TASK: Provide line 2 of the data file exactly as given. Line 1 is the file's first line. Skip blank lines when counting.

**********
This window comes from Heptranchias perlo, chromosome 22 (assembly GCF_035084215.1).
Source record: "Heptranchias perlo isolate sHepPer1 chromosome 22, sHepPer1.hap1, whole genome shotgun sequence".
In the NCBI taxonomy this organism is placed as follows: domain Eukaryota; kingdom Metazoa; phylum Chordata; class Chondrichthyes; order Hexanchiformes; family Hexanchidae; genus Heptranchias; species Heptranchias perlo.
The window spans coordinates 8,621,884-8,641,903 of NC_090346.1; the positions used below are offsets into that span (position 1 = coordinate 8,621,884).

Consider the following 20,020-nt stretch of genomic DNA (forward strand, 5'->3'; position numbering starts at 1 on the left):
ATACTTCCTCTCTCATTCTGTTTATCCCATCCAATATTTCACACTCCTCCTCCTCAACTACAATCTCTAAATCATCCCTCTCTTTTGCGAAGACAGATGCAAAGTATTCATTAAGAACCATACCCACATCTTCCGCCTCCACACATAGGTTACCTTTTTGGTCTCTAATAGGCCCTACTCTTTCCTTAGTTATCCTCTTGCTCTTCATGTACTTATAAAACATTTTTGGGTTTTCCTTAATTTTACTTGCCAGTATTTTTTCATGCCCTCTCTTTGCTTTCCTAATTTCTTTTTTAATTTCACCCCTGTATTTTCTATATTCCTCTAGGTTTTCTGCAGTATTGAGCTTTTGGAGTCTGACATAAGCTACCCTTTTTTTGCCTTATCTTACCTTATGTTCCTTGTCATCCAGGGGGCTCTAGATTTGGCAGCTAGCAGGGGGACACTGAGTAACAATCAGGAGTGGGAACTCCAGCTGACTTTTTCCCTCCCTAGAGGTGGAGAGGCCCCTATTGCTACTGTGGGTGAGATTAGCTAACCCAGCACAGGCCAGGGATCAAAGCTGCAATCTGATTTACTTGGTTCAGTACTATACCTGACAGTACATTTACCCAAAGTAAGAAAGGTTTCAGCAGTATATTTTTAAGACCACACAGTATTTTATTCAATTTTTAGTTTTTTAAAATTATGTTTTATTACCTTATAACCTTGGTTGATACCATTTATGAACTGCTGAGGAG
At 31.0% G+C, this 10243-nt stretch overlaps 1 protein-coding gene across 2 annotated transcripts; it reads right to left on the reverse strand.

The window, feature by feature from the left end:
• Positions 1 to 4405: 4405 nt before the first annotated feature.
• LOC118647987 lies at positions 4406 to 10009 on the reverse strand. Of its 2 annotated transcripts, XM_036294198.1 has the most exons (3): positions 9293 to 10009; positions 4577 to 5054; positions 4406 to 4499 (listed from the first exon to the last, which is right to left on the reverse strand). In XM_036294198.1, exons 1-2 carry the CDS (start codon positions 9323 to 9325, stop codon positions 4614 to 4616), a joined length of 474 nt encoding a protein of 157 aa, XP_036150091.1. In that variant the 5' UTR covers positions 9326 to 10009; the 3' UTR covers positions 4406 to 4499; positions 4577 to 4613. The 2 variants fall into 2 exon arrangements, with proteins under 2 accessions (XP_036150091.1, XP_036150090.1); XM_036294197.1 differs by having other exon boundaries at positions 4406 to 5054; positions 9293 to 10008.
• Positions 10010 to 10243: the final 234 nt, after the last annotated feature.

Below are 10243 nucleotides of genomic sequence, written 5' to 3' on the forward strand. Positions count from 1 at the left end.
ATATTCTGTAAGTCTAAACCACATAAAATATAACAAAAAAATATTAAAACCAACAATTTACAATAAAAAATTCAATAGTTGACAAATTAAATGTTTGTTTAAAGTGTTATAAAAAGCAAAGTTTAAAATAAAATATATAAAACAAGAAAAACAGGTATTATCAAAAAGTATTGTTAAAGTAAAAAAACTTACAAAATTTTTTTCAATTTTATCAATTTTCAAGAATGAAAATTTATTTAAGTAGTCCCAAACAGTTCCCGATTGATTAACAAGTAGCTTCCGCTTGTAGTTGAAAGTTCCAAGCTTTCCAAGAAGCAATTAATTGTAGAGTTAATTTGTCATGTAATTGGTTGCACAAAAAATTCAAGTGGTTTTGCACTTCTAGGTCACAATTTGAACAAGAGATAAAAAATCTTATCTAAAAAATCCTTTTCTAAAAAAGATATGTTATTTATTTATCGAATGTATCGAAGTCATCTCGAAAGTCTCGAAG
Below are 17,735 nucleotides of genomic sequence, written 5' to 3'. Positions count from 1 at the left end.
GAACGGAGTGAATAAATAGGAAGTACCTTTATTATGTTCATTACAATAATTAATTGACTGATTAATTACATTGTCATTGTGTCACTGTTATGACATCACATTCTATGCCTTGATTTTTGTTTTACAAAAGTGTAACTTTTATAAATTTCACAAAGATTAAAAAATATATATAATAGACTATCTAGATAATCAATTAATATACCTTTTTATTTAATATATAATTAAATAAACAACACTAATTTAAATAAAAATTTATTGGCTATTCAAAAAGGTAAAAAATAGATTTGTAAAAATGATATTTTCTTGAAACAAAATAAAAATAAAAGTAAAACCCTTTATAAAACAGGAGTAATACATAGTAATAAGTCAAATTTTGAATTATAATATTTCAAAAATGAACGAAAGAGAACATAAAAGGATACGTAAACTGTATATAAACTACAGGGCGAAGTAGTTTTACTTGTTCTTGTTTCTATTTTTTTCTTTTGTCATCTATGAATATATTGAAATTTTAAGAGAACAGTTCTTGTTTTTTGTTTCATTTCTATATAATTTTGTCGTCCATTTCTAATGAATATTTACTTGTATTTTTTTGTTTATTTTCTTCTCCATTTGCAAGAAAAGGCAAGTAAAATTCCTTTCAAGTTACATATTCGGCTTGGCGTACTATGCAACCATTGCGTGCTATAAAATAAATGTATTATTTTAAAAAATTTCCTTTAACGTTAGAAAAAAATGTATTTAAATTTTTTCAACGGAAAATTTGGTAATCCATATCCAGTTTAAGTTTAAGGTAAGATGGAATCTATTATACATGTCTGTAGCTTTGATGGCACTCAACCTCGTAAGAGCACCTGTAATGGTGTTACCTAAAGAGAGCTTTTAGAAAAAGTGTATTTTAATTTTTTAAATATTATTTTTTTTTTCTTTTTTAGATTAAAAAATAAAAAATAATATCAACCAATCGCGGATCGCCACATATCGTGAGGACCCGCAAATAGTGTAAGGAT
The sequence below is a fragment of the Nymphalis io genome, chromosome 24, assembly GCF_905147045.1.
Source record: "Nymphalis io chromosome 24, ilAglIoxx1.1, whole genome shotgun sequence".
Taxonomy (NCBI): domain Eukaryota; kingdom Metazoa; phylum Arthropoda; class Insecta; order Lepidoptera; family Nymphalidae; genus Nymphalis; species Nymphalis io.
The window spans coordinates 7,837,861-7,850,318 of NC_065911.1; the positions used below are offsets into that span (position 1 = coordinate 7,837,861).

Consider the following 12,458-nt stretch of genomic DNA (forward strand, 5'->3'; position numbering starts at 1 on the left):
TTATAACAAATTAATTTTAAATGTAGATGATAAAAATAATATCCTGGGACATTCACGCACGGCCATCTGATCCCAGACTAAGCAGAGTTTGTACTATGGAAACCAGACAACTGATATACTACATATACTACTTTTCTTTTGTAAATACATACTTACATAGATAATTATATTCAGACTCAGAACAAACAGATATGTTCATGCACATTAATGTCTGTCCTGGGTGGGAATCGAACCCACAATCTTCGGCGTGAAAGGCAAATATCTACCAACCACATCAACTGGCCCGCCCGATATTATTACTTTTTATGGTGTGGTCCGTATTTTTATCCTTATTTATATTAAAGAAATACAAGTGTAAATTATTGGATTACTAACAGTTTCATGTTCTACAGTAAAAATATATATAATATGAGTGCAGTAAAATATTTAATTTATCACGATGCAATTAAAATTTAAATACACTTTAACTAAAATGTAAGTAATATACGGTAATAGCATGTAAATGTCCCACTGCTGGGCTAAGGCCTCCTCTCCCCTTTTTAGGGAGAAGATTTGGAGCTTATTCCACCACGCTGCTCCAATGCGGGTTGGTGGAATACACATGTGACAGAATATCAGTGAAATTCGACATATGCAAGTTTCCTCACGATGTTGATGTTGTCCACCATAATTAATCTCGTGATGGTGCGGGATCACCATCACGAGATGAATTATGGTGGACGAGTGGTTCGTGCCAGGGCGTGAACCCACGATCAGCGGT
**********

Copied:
Source record: "Heptranchias perlo isolate sHepPer1 chromosome 22, sHepPer1.hap1, whole genome shotgun sequence".